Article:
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Enacting Change from Within

Disability Studies Meets Teaching and Teacher Education


Edited By Meghan Cosier and Christine Ashby

Disability Studies in Education (DSE) provides a useful and compelling framework for re-envisioning the possibility of education for all students. However, the philosophies of Disability Studies (DS) can be seen as contradictory to many mainstream values and practices in K-12 education. In an ever-shifting educational landscape, where students with disabilities continue to face marginalization and oppression, teachers and teacher educators are seeking ways to address these educational inequities. They desire realistic and specific ways to work toward social justice, from within the confines of current education systems. Enacting Change from Within aims to provide a framework through which to analyze and address policy and practice in education, offering practical yet visionary ways to frame social justice work in schools that consider the day-to-day responsibilities of teachers. This book is intended to encourage an important dialogue on how to do the work of education from a DS perspective while complying with the often incongruous and deeply entrenched policy and practice requirements in our schools. This book is ideal for current and future teachers seeking to create more just, equitable and inclusive schools.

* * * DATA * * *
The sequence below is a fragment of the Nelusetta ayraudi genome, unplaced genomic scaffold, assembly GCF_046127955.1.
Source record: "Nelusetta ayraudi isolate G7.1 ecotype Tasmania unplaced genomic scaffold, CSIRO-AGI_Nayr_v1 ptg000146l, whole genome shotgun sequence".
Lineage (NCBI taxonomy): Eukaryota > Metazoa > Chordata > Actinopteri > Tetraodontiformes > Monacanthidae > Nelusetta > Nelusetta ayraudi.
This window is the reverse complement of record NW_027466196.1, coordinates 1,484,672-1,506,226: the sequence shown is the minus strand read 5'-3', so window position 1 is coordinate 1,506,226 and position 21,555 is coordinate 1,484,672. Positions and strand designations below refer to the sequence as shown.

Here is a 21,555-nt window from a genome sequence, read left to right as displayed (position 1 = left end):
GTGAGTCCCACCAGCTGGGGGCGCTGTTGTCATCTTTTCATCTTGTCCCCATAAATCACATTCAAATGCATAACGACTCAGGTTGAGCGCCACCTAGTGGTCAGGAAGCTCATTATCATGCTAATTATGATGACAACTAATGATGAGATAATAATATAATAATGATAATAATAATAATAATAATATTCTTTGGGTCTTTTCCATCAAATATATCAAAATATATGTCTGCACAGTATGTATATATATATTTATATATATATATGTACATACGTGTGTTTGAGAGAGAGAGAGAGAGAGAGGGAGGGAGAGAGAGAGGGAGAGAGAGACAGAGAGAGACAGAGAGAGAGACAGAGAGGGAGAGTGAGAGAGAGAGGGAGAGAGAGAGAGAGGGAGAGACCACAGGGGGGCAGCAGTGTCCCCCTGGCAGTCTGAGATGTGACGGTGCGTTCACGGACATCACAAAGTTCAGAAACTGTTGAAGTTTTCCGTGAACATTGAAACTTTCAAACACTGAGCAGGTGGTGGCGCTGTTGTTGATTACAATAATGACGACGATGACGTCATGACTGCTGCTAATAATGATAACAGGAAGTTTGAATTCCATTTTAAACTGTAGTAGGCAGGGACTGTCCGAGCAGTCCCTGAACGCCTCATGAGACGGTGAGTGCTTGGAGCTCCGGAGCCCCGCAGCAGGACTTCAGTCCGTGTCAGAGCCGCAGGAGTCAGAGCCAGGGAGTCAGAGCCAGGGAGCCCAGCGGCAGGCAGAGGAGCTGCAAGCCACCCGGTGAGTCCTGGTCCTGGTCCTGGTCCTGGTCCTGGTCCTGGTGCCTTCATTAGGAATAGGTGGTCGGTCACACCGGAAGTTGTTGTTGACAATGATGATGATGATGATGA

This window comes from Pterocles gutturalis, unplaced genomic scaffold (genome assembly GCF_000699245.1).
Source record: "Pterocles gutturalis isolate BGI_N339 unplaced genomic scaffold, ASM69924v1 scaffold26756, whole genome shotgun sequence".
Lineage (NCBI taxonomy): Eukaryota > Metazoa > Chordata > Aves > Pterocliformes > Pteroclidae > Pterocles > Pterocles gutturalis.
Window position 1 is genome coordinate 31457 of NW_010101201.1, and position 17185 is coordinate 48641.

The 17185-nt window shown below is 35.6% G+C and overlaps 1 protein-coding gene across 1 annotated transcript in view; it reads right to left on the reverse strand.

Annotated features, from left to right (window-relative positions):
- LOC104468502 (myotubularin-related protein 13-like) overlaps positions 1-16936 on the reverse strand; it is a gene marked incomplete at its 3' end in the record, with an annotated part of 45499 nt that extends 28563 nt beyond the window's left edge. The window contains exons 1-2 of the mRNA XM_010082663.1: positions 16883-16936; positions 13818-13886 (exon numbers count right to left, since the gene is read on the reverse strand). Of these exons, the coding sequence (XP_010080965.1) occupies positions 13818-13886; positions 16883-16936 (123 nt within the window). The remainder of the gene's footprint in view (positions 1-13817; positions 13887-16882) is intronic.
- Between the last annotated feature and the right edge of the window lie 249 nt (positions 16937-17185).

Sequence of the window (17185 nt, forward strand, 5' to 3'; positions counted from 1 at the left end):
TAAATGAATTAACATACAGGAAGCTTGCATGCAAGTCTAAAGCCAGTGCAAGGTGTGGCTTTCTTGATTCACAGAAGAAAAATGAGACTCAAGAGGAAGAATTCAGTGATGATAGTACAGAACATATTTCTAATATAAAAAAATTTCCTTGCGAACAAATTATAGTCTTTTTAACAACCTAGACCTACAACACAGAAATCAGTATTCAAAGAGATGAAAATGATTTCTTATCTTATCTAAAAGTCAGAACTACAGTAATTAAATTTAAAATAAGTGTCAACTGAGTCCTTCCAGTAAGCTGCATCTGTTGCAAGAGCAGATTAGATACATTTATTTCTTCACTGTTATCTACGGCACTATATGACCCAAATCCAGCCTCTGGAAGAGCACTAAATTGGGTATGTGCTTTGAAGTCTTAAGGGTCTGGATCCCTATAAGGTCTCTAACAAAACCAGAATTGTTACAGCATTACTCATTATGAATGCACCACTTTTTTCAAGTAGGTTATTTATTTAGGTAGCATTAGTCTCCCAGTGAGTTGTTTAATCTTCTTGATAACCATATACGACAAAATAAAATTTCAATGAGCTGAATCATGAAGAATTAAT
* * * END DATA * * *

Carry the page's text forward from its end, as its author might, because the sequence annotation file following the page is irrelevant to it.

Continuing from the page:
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Chapter Fourteen: Professional Development in Inclusive School Reform: The Need for Critical and Functional Approaches


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Professional Development IN Inclusive School Reform: The Need FOR Critical AND Functional Approaches



Well, it worked well this year, cuz ya know, the students with IEPs [individualized education programs] in my class were high functioning. Inclusion was good for them, but I don’t think it works for some of the other students who are really low. I don’t think I could do inclusion with one of them in my class. We would probably have to have a special teacher and a separate room for them.

The preceding quote is from a teacher I worked with at an inclusive school. A year after the successful implementation of an inclusive school reform initiative at this local elementary school, I sat down with some teachers to ask them about their experiences teaching in an inclusive school.1 Specifically, I wanted to know their thoughts on the successes of the previous year and whether or not they felt the school would continue to serve students with disabilities by way of an inclusive service delivery model. After the teacher made the above comment, I looked around at the other teachers at the table and saw many heads nod in agreement. Even though this teacher had attended numerous hours of “professional development” on inclusive practices and had expressed that she had a positive experience teaching in an inclusive classroom, her core beliefs related to students with disabilities suggested that...

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